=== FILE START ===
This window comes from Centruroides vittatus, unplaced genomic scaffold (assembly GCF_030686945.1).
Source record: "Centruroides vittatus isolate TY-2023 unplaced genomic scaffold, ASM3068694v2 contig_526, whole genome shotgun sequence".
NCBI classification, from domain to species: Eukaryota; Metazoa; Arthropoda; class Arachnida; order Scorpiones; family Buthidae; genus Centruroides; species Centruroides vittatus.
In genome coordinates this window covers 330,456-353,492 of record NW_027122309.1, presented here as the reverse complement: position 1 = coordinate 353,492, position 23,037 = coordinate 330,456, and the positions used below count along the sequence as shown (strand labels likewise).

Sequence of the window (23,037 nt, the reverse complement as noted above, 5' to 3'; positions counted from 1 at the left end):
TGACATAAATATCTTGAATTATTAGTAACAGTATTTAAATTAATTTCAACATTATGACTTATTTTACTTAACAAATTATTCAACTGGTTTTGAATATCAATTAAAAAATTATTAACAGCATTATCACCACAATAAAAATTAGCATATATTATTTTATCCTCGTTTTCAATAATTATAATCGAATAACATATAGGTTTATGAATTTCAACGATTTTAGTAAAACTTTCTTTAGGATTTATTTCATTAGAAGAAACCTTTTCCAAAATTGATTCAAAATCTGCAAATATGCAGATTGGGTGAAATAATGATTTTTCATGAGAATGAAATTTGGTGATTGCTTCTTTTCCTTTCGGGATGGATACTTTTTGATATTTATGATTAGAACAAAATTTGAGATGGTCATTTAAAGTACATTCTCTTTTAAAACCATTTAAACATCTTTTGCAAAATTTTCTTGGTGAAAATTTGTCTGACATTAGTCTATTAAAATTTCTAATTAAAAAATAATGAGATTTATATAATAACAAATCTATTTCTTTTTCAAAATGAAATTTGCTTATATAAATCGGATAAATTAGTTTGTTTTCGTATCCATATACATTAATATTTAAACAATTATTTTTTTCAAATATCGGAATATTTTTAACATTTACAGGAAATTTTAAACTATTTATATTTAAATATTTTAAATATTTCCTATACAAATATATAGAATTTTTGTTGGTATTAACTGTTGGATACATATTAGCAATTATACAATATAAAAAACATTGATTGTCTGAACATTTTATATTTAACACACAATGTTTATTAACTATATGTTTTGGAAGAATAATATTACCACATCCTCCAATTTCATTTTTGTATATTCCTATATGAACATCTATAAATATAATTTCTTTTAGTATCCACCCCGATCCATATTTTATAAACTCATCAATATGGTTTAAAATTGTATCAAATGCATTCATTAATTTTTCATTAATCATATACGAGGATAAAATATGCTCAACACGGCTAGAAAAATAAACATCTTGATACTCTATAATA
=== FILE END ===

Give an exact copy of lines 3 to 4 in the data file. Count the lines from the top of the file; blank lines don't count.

NCBI classification, from domain to species: Eukaryota; Metazoa; Arthropoda; class Arachnida; order Scorpiones; family Buthidae; genus Centruroides; species Centruroides vittatus.
In genome coordinates this window covers 330,456-353,492 of record NW_027122309.1, presented here as the reverse complement: position 1 = coordinate 353,492, position 23,037 = coordinate 330,456, and the positions used below count along the sequence as shown (strand labels likewise).